Pharmaceutical giant Bayer has agreed to pay $1.6 billion in Essure injury settlements. Tens of thousands of women have reported that the medical device caused injuries after insertion. The settlement may be a relief for many women, but it appears that Bayer is not planning to offer an apology for the injuries their medical device caused. The company continues to deny any wrongdoing or liability for the thousands of injuries reported by women using the device.
Information about Essure Injury Settlements
There are at least 39,000 lawsuits claiming that the Essure device causes internal injuries. Women report a variety of injuries, including:
- Abdominal pain
- Perforation of the fallopian tubes
- The device migrating to the uterus or other abdominal organs
- Device breakdown causing fragments to damage organs and tissue
- Device failure leading to pregnancy
- Ectopic pregnancy
- Depression and anxiety
In addition to the thousands of lawsuits filed claiming injuries, there are also 57 reports of death related to Essure. There are also somewhere between 18 and 300 reports of women experiencing miscarriages while using Essure.
Bayer says the substantial settlement will resolve around 90 percent of the lawsuits.
Information about Essure
Essure is a birth control device approved by the U.S. Food and Drug Administration (FDA) in 2002. After approval in 2002, around 750,000 women had the Essure device inserted.
The device promised permanent birth control without surgery or daily pills. The Essure device is inserted through the vagina and cervix into the fallopian tubes. About three months after insertion, scar tissue builds up, preventing sperm from reaching an egg.
The Bayer Essure patient booklet lists the following benefits of Essure:
- Minimally invasive
- Insertion process takes less than 40 minutes
- No anesthesia
- Only 1-2 days of downtime after insertion
- Essure Confirmation Test can ensure the device is in place and reliable
- Highly effective (99.3% effective at preventing pregnancy)
The booklet and the FDA list the possible side effects of using the Essure device as:
- Mild or moderate pain
- Vaginal bleeding
- Back or pelvic discomfort
- Pelvic pain
- Unintended pregnancy
- Perforation of the uterus or fallopian tubes
- Allergic reaction
- Symptoms of autoimmune disease
For many years after approval, patients did not know just how serious the risks were. Hundreds of thousands of women continued to trust that the device would perform as intended and marketed.
History of Essure and Injury Claims
In 2015, the FDA met with the Obstetrics and Gynecology Devices Panel of the Medical Devices Advisory Committee. The meeting included clinical and scientific opinions about the Essure device. It also included experiences from women who used the device. The meeting and subsequent public comments was enough to raise concern with the FDA. They ordered Bayer to begin post-market surveillance on the risks and benefits of Essure.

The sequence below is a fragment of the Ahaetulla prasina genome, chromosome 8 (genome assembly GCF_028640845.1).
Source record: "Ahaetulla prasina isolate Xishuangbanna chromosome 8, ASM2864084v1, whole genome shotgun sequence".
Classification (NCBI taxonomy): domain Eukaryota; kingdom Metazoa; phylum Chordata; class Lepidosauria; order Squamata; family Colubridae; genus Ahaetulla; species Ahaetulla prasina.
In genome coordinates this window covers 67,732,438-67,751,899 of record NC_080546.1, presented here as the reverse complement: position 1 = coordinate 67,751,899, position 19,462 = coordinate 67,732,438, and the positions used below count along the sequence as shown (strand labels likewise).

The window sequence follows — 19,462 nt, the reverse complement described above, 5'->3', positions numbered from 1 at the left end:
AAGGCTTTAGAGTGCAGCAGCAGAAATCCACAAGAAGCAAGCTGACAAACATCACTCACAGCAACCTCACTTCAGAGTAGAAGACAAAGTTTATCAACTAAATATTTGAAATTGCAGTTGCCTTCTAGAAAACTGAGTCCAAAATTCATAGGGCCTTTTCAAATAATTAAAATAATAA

In 2016, The FDA ordered Bayer to include a black box warning on Essure. The black box warning would include the risks of abdominal pain, allergies, perforation and other possible complications.
In 2017, the FDA announced that they were evaluating Essure due to the number of adverse event reports they had received. In 2018, the FDA restricted sale and distribution of Essure. They only allowed sales and distribution to healthcare providers who agreed to utilize Bayer’s Patient-Doctor Discussion Checklist. Healthcare providers were instructed to review the document with patients and have them sign it before implanting the device. This move was in an effort to ensure that Essure was being used within FDA safety standards. At the time, the FDA also approved new labeling that included language about the checklist.
Just two months after the FDA restricted sales, Bayer announced that they were pulling Essure from the market in December 2018. The FDA worked with Bayer to address concerns about patient complications, including approving revisions to follow up studies.
Are Essure Injury Settlements the End?
Essure injury settlements may offer some level of justice for the women involved and their loved ones. Unfortunately, no amount of money can truly compensate them for what they have, and continue to, experience. Many women who used Essure have had to undergo surgeries, including life-changing surgeries like hysterectomy. Some women have suffered miscarriage or ectopic pregnancy. Some women even lost their lives as a result of using Essure.
The Essure injury settlements may be a resolution to these lawsuits, but there will never be an “end” to the battle that these families continue to face. A medical device designed to help improve their lifestyle and support their family goals has resulted in traumatic injury and death.
While it is good to hear that Bayer is settling these cases and providing some sense of resolution for these women, it is impossible to truly quantify what these women and their families have been through. It also does not excuse Bayer’s failure to warn women about the dangerous risks of Essure for years after approval.